For other composers and dance-makers throughout the 20th century, the piece was a watershed moment offering a gateway to stylistic and expressive freedom that had, until that point, been blocked by unreceptive audiences and stiflingly uptight critics. Stravinsky himself was more than happy to play up to the fable of the piece, creating a fug of mystical intrigue around it. He would famously confess that the idea for the work came to him in a dream, and insisted that the music arrived as if by spiritual inspiration. “I was guided by no system whatever,” he said. “I had only my ear to help me; I heard, and wrote what I heard. I am the vessel through which Le Sacre passed.” The Rite became elevated from a work of groundbreaking innovation to an almost sacred accomplishment, with Stravinsky as its elected shaman.
Houston Ballet’s The Rite of Spring. Photo by Amitava Sarkar
And yet in truth, the creation of this piece was not a spontaneous act of the divine. It was part of a continuum, without which the sacrosanct status of The Rite of Spring might never have been possible. It was a combination of raw talent, historical luck, artistic serendipity and bloody-minded ambition that created the perfect conditions to propel Stravinsky from obscurity to immortality.
For Chief Conductor of the Sydney Symphony Orchestra David Robertson, this aspect of Stravinsky’s personality, writ large across the three ballets commissioned for the Ballet Russes – The Firebird, Petrushka and The Rite of Spring – offers a particularly fascinating perspective on the composer. “Stravinsky was a very ambitious young man from the start, but you can really see this in action when he started to become a public figure. These three ballets brought him more notoriety than he ever expected, and I think this was something he really enjoyed. He began very shrewdly to craft his public persona, which is something he would be concerned with for the rest of his life,” Robertson notes. “Stravinsky was a very real case of someone who was constantly reacting to his environment, weighing up who he was when he started, where he wanted to be, and perhaps most importantly, how he wanted others to perceive him.”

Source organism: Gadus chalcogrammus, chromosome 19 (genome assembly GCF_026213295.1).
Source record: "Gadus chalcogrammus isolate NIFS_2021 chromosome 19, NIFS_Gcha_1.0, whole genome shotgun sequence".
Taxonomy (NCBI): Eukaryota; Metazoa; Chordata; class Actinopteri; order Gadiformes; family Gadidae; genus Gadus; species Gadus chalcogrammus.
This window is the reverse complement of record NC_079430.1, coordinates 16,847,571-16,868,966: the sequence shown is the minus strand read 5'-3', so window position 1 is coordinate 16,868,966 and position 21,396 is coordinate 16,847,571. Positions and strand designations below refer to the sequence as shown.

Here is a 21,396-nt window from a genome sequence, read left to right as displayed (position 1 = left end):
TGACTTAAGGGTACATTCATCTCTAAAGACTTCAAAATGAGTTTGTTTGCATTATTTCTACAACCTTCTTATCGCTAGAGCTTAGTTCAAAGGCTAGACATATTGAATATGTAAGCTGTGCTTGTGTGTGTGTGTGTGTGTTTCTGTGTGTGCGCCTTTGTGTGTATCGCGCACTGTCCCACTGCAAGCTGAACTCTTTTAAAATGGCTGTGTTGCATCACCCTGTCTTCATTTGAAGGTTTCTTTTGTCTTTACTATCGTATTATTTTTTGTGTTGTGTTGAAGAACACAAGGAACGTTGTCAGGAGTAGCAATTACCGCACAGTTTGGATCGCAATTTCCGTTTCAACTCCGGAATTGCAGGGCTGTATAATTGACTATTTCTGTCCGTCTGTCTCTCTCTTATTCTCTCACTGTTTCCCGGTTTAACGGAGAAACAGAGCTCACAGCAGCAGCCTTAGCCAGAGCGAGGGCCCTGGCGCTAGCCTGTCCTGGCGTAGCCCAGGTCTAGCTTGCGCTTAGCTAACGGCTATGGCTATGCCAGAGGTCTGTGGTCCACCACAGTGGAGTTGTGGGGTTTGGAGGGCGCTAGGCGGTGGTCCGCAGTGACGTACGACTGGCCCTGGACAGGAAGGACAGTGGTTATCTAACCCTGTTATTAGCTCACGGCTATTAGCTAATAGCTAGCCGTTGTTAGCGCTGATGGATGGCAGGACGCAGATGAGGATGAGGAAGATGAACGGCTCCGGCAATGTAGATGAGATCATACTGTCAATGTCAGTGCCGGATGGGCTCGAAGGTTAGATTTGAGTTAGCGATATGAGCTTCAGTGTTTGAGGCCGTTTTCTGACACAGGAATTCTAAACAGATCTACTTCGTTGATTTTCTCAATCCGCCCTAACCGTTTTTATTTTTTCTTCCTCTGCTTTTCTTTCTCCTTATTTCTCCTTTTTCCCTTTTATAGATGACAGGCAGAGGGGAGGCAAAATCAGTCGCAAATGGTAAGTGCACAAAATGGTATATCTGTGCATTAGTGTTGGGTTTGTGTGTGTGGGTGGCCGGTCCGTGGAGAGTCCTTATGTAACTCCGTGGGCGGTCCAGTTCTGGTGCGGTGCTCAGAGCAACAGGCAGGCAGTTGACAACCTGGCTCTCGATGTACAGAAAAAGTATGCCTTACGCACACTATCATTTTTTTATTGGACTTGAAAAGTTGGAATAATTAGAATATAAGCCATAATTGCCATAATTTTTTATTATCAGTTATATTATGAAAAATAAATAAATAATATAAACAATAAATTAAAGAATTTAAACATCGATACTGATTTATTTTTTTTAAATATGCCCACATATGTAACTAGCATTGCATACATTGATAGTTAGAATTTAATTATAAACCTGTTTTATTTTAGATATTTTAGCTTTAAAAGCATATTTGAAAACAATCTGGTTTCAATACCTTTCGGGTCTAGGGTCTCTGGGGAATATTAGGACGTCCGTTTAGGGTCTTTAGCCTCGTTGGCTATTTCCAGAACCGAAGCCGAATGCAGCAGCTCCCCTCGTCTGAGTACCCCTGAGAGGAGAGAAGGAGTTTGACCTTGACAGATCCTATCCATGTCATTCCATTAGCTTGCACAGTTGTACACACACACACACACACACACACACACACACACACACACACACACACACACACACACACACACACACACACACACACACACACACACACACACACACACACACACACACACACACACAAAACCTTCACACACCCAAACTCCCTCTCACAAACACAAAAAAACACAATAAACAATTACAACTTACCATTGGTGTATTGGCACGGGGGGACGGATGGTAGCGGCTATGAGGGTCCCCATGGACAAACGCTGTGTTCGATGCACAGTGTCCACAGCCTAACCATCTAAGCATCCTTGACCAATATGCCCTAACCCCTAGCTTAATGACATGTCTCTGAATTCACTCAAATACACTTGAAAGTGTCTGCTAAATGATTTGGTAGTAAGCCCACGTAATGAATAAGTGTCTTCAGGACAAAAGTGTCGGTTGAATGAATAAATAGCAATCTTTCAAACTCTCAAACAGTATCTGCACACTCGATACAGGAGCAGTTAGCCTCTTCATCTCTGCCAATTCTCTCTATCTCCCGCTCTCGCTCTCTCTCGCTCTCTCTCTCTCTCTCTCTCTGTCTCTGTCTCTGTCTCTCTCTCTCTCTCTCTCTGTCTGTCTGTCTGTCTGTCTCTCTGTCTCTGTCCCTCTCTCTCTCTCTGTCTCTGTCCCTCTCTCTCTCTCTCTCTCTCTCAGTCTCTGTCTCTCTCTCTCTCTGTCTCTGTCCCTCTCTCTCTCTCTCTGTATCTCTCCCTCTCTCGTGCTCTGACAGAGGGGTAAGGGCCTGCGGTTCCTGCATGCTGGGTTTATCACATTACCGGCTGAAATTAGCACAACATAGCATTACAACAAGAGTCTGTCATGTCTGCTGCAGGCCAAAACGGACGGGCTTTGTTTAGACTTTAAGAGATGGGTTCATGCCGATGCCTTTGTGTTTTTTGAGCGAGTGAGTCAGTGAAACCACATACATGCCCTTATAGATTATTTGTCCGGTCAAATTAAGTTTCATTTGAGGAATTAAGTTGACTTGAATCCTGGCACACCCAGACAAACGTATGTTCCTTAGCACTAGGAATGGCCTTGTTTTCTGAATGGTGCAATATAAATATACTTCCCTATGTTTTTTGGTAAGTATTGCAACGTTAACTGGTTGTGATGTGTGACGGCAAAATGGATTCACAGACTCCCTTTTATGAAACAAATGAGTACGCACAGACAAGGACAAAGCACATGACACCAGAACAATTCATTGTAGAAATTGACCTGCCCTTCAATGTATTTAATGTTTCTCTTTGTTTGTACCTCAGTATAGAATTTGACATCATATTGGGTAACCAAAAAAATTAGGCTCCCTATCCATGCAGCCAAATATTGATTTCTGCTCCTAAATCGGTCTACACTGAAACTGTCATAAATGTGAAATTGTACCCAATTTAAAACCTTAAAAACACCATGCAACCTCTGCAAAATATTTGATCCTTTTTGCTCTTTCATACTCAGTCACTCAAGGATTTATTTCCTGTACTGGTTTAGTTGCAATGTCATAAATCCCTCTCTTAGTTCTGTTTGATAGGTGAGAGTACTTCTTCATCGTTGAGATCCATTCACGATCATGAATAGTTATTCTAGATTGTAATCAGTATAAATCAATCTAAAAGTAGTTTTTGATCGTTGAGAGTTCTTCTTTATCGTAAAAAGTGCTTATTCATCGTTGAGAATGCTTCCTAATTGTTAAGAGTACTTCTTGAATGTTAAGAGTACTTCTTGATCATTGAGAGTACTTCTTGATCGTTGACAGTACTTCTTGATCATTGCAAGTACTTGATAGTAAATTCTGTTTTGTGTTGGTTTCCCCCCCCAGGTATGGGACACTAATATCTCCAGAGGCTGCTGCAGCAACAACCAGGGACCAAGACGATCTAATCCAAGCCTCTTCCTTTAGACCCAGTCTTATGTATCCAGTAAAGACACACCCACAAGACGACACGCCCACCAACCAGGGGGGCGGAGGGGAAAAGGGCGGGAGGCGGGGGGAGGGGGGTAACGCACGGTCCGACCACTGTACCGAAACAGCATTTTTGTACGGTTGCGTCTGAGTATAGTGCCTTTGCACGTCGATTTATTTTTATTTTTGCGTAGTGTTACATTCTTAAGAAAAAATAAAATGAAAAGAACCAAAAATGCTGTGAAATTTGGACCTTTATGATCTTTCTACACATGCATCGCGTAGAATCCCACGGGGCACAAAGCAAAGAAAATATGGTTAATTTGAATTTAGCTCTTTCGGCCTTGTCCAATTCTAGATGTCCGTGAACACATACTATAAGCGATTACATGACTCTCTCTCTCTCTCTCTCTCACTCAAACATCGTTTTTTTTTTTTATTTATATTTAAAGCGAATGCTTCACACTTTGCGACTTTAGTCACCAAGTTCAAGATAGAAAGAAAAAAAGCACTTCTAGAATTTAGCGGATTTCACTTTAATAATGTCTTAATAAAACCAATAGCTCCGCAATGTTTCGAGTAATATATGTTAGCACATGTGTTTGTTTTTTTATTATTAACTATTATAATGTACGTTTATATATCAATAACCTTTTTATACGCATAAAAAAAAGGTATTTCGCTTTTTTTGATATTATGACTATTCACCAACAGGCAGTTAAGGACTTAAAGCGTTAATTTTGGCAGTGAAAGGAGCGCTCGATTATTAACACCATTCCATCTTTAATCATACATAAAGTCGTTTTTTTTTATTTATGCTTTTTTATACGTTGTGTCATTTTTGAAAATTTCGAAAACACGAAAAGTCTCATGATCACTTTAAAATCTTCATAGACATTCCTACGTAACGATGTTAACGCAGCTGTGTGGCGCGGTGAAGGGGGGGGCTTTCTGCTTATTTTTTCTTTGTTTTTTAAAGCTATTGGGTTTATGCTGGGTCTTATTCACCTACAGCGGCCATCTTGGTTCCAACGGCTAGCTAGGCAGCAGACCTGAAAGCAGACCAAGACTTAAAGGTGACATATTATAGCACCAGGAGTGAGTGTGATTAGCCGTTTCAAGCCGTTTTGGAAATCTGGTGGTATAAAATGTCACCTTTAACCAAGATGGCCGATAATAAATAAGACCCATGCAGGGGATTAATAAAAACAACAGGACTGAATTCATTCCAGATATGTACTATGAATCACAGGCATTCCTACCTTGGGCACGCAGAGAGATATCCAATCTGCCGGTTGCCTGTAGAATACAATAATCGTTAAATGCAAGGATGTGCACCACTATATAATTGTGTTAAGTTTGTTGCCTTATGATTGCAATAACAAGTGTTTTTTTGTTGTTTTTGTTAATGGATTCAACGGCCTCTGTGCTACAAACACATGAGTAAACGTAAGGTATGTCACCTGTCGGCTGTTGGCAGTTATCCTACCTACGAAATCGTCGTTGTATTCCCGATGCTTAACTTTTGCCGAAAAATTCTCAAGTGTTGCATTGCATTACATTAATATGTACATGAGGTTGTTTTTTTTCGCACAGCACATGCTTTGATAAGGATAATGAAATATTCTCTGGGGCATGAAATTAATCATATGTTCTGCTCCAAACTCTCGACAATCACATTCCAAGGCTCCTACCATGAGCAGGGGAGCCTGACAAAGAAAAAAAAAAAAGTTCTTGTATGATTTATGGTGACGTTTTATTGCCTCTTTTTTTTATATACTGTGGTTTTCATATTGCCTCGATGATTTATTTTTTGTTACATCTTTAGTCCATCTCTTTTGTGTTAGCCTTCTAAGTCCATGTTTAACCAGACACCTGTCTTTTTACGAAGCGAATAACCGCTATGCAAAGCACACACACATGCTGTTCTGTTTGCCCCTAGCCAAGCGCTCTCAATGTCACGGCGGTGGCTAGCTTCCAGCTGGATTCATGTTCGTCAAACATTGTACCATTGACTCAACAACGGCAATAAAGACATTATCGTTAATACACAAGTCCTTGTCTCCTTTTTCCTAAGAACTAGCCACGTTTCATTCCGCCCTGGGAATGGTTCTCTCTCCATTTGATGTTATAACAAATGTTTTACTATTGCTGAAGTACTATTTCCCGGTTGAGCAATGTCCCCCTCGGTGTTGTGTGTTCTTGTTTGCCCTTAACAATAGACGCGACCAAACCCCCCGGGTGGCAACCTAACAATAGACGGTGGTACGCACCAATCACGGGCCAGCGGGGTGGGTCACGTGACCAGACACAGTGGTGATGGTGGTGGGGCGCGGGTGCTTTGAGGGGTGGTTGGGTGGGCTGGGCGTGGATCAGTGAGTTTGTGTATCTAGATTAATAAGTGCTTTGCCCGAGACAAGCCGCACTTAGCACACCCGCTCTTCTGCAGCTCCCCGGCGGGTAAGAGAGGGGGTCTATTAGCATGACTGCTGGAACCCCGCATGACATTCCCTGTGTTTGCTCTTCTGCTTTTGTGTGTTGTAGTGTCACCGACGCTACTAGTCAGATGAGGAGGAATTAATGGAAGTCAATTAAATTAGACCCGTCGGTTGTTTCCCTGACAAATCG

The first step in Stravinsky’s journey to international acclaim began in St. Petersburg in 1909, with a fortuitous encounter with the impresario Sergei Diaghilev. Upon hearing a performance of the early orchestral work Feu d’Artifice, Diaghilev was excited at the discovery of a bright, new compositional talent. His driving goal was to bring the lustre and skill of Russian culture to Western audiences, and after impressing Parisians with a concert series, followed by a production of Mussorgsky’s Boris Godunov, Diaghilev turned his attention to one of Russia’s most prized art forms: ballet. Despite Stravinsky being relatively unknown in Russia, and completely obscure everywhere else, Diaghilev commissioned the composer to score the Ballet Russes’s first completely original work, The Firebird, based on a cobbled together story drawing on Russian folklore. Stravinsky was just 26-years old.